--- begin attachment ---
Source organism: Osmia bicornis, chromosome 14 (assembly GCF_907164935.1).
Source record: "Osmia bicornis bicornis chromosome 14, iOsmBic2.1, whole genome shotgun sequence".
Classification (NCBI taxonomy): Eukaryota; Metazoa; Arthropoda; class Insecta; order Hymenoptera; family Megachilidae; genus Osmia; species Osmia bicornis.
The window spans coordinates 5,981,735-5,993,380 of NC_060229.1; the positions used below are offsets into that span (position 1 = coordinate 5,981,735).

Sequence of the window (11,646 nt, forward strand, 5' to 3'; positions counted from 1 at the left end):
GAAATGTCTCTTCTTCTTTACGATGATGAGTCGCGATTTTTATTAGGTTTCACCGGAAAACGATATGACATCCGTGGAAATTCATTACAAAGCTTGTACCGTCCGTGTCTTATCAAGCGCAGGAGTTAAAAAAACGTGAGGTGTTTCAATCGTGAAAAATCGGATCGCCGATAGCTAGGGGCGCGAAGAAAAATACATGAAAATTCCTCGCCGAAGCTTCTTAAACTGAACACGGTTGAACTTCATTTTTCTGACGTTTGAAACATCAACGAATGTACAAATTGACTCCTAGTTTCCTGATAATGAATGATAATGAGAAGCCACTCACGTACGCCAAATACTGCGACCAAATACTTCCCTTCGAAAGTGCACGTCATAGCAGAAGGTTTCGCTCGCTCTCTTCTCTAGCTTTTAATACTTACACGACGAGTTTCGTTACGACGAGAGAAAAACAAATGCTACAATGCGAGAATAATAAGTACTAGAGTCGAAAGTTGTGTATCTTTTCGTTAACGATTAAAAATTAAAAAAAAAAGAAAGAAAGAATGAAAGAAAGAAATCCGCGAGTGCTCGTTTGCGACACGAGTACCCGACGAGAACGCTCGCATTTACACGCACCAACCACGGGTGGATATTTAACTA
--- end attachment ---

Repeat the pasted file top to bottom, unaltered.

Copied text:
Source organism: Osmia bicornis, chromosome 14 (assembly GCF_907164935.1).
Source record: "Osmia bicornis bicornis chromosome 14, iOsmBic2.1, whole genome shotgun sequence".
Classification (NCBI taxonomy): Eukaryota; Metazoa; Arthropoda; class Insecta; order Hymenoptera; family Megachilidae; genus Osmia; species Osmia bicornis.
The window spans coordinates 5,981,735-5,993,380 of NC_060229.1; the positions used below are offsets into that span (position 1 = coordinate 5,981,735).

Sequence of the window (11,646 nt, forward strand, 5' to 3'; positions counted from 1 at the left end):
GAAATGTCTCTTCTTCTTTACGATGATGAGTCGCGATTTTTATTAGGTTTCACCGGAAAACGATATGACATCCGTGGAAATTCATTACAAAGCTTGTACCGTCCGTGTCTTATCAAGCGCAGGAGTTAAAAAAACGTGAGGTGTTTCAATCGTGAAAAATCGGATCGCCGATAGCTAGGGGCGCGAAGAAAAATACATGAAAATTCCTCGCCGAAGCTTCTTAAACTGAACACGGTTGAACTTCATTTTTCTGACGTTTGAAACATCAACGAATGTACAAATTGACTCCTAGTTTCCTGATAATGAATGATAATGAGAAGCCACTCACGTACGCCAAATACTGCGACCAAATACTTCCCTTCGAAAGTGCACGTCATAGCAGAAGGTTTCGCTCGCTCTCTTCTCTAGCTTTTAATACTTACACGACGAGTTTCGTTACGACGAGAGAAAAACAAATGCTACAATGCGAGAATAATAAGTACTAGAGTCGAAAGTTGTGTATCTTTTCGTTAACGATTAAAAATTAAAAAAAAAAGAAAGAAAGAATGAAAGAAAGAAATCCGCGAGTGCTCGTTTGCGACACGAGTACCCGACGAGAACGCTCGCATTTACACGCACCAACCACGGGTGGATATTTAACTA